Airline passengers rights bill must truly protect travellers
Canadians have until Feb. 20 to comment on the proposed regulations for air passengers’ rights. This regulatory regime covers compensation for passengers for delays and cancellations. However, these regulations must go farther to truly protect passengers’ rights in Canada.
There are fewer avenues for compensation if a passenger is denied boarding. There is no compensation for passengers who voluntarily give up their seats.
Importantly, the major weakness of the existing and proposed Canadian regulatory regime governing airlines and passenger rights is the failure to appoint an independent watchdog that monitors airlines and their treatment of passengers. The airline industry can, as now under the existing Canadian system, regulate themselves on what is an honour system.
As numerous reports by CBC News have shown, placing great faith in airlines to regulate themselves does a great disservice to passengers when there is not an effective watchdog in place.
Under the proposed regime, airlines can deny passengers compensation for delays and cancellations due to a “maintenance issue.” The regulations leave it open to the airlines to determine what is a maintenance issue.
In Canada, we used to have and now need the reinstatement of a commissioner to monitor airlines and ensure the proper handling of complaints to ensure effective and quick redress is made for the benefit of passengers and for transparency and accountability.
Our current regulator, the Canadian Transportation Agency (CTA), has admitted its complaint process involves thousands of complaints it receives by passengers each year and is plagued by lengthy delays.
With that, the Office of the Auditor General of Canada has the ability to determine the effectiveness of the CTA in doing its job of handling complaints related to airlines as it has done with the RCMP.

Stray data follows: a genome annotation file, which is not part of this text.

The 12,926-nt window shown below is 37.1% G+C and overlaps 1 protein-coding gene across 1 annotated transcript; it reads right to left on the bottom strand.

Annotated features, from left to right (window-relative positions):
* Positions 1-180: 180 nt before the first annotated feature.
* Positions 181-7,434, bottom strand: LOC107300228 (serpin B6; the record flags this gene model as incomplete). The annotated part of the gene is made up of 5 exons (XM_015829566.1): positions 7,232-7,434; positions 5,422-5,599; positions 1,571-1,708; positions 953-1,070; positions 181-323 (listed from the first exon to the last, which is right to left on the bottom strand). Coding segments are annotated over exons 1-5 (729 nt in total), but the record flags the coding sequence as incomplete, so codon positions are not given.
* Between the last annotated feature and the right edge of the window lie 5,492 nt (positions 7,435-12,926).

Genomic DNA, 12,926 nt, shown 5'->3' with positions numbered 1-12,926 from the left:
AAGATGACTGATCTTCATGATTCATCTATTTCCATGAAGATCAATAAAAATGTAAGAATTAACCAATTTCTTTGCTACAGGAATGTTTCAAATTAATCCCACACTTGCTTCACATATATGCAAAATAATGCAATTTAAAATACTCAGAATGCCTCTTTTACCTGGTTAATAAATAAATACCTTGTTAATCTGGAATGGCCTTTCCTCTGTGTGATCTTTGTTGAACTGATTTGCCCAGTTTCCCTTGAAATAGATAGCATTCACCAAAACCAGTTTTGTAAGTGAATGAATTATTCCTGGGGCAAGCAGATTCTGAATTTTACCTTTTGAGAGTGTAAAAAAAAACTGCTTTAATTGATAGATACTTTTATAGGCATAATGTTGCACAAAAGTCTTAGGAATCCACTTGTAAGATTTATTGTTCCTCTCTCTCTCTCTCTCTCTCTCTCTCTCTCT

As a lawyer, I know the public should not have to pursue matters in court given the numerous jurisdictional issues and inefficiencies of pursuing justice through the legal system. The airlines are well aware of the significant and numerous barriers of law, time and money passengers face, and so they continue on.
Instead, the Trudeau government must give the CTA more powers and implement a code of conduct on airlines (which does not currently exist), including the authority to levy increased fines against airlines for a broader range of offences, including any acts of dishonest or other unethical behaviour by airlines.
The CTA revealed that $1.6 million in fines were levied against all airlines in Canada over five years, and the CTA failed to collect a significant portion. This serves absolutely no deterrent effect. Consider that Air Canada made $2 billion and WestJet made $300 million in profits in 2017, these fines have amounted to nothing.
Canada must adopt the European model and provide effective solutions for Canadians to address questionable or unethical industry practices of airlines. Canada must do better for air passengers — and we only have until Feb. 20 to be heard.
Daniel Tsai is a professor at Humber College Business School and teaches Marketing and Business Law.